Product Highlights

Carbon Dioxide Reduction for USP Breathing Air

The United States Pharmacopeia (USP) sets standards for all medical gases including stored breathing air. A critical parameter required to meet this standard specifies that the carbon dioxide (CO2) level be under 500 ppm. Many medical gas supply companies report that reducing CO2 in their high pressure air supply can be problematic with air samples often testing in the 500 ppm to 700 ppm range. Until recently the solutions for this have been limited to pre-scrub systems that help to reduce the CO2 prior to the air intake of the high pressure compressor system. Although this can be an effective tool, having a CO2 filter downstream from the compressor will ensure that all of the gas entering the storage system will be consistently filtered. Lawrence Factor has now developed a filter that can be used in existing and new filter tower systems to reduce CO2. Customers using this filtration report levels below 100 ppm, thus ensuring they will always meet the requirement needed to satisfy the standard for USP air. These filter cartridges can be easily installed in Bauer, Mako and Lawrence Factor appliances that have multiple tower configurations. Additional towers can be added to an existing system to accommodate the CO2 filter without reducing the capacity of the system overall. Contact us now for more information on how to integrate this into your air supply. We also have new filter tower appliances utilizing this technology that will consistently provide air purified to USP standards. Available filter cartridge part numbers: X22997 (Bauer), X53997 (Lawrence Factor)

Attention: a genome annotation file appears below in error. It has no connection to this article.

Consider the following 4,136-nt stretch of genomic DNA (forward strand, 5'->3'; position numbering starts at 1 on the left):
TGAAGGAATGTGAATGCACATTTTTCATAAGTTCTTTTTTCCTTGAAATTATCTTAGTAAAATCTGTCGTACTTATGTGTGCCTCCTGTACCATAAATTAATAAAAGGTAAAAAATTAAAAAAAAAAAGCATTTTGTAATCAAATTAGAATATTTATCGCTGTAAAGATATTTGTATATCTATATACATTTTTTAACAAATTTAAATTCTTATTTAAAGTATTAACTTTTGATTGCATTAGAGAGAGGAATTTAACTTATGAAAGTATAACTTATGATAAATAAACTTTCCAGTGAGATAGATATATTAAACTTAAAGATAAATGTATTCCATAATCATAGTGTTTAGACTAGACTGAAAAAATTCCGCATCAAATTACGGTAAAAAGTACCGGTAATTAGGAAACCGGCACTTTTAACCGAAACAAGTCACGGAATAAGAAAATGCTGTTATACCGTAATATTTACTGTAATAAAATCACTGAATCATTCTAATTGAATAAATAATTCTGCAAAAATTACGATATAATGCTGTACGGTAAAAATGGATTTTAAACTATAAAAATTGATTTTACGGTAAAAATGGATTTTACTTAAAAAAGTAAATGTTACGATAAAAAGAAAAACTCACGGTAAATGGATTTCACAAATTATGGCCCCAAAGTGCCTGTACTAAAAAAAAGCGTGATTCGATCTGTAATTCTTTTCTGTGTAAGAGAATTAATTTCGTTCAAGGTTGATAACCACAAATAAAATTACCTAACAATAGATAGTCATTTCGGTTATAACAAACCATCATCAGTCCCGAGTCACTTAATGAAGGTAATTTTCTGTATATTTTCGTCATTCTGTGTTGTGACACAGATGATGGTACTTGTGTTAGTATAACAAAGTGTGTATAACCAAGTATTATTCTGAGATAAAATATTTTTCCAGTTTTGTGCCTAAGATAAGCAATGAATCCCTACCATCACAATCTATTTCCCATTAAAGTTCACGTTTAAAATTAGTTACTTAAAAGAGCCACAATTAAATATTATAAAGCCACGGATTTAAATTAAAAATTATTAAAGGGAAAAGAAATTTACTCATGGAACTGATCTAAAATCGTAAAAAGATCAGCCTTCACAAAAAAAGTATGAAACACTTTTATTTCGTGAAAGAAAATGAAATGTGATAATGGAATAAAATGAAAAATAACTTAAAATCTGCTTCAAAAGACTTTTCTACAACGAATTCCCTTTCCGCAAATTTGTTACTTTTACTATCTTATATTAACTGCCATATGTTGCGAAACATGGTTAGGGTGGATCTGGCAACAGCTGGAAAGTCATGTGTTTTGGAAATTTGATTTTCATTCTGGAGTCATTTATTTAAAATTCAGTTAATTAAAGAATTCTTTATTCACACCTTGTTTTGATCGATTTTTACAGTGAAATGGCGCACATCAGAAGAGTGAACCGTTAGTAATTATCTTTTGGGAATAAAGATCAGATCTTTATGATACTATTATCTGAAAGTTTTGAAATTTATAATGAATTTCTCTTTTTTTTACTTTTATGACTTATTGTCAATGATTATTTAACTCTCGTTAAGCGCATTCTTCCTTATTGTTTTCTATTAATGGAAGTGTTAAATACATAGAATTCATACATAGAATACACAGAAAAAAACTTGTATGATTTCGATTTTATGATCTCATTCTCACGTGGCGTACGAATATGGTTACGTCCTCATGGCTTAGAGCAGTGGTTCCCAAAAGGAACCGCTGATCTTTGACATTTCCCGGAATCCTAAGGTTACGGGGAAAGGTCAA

Carbon Monoxide and H20 Indicator

Carbon monoxide can be easily drawn into the compressor intake by gas or Diesel driven compressors or even by a passing motor vehicle in the area. Although nothing can surpass the accuracy and reliability of air analysis at a lab, a visual back up can give you a clear warning that something has gone wrong in your system before anyone jumps in the water. By plumbing in an inline sight-glass indicator ( GI-531920-AG ) you can give yourself some peace of mind that the air passing into your cylinders has not been compromised. The indicator holds two different elements that will each change color should carbon monoxide or moisture be present in the air stream. This system is not meant to tell you when to change your air filter, but is used as a visual back up to let you know if high levels of carbon monoxide are present or if the filter has passed it’s usable life. If you are changing your filters accordingly, the last air you pump with each filter should be dried to Grade E standards which would not cause the indicator to change. The photos show how the indicators will each change color giving the user a visual alert that something is wrong. The sight-glass should be plumbed into the system between the final filtration tower and the filling whips. If a multiple fill whip manifold is used just place the sight-glass at the inlet of the manifold before it splits into the individual whips. To keep both of the elements and fill whips dry and clean, it is recommended to keep the system slightly pressurized when not in use to keep ambient air out of the lines. The elements have a six month install life unless they have changed color due to usage, so they do not need to be changed with each air filter change.